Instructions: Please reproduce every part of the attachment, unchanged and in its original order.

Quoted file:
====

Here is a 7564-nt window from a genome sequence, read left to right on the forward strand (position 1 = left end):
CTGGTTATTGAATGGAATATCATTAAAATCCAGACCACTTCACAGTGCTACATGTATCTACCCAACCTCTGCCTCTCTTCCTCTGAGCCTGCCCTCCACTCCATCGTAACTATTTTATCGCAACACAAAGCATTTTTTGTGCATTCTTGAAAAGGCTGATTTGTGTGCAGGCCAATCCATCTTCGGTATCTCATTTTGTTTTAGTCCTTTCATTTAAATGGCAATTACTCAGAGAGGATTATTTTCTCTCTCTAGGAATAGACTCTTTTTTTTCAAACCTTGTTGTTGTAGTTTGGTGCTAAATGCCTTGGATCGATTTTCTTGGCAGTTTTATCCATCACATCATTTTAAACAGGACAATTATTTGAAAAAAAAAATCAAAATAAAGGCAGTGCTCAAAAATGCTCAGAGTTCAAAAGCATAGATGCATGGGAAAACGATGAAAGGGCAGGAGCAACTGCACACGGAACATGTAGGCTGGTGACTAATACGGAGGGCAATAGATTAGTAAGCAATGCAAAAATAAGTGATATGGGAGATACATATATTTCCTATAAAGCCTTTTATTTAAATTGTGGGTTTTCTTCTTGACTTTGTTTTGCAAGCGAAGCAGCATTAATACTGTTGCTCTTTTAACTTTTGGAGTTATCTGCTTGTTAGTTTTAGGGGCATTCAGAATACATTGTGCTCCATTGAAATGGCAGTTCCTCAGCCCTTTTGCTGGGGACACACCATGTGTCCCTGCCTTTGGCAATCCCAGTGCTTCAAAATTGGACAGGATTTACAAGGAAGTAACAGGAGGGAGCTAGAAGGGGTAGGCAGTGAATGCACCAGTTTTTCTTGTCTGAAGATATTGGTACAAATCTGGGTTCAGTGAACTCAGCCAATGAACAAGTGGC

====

Here is a 7564-nt window from a genome sequence, read left to right on the forward strand (position 1 = left end):
CTGGTTATTGAATGGAATATCATTAAAATCCAGACCACTTCACAGTGCTACATGTATCTACCCAACCTCTGCCTCTCTTCCTCTGAGCCTGCCCTCCACTCCATCGTAACTATTTTATCGCAACACAAAGCATTTTTTGTGCATTCTTGAAAAGGCTGATTTGTGTGCAGGCCAATCCATCTTCGGTATCTCATTTTGTTTTAGTCCTTTCATTTAAATGGCAATTACTCAGAGAGGATTATTTTCTCTCTCTAGGAATAGACTCTTTTTTTTCAAACCTTGTTGTTGTAGTTTGGTGCTAAATGCCTTGGATCGATTTTCTTGGCAGTTTTATCCATCACATCATTTTAAACAGGACAATTATTTGAAAAAAAAAATCAAAATAAAGGCAGTGCTCAAAAATGCTCAGAGTTCAAAAGCATAGATGCATGGGAAAACGATGAAAGGGCAGGAGCAACTGCACACGGAACATGTAGGCTGGTGACTAATACGGAGGGCAATAGATTAGTAAGCAATGCAAAAATAAGTGATATGGGAGATACATATATTTCCTATAAAGCCTTTTATTTAAATTGTGGGTTTTCTTCTTGACTTTGTTTTGCAAGCGAAGCAGCATTAATACTGTTGCTCTTTTAACTTTTGGAGTTATCTGCTTGTTAGTTTTAGGGGCATTCAGAATACATTGTGCTCCATTGAAATGGCAGTTCCTCAGCCCTTTTGCTGGGGACACACCATGTGTCCCTGCCTTTGGCAATCCCAGTGCTTCAAAATTGGACAGGATTTACAAGGAAGTAACAGGAGGGAGCTAGAAGGGGTAGGCAGTGAATGCACCAGTTTTTCTTGTCTGAAGATATTGGTACAAATCTGGGTTCAGTGAACTCAGCCAATGAACAAGTGGC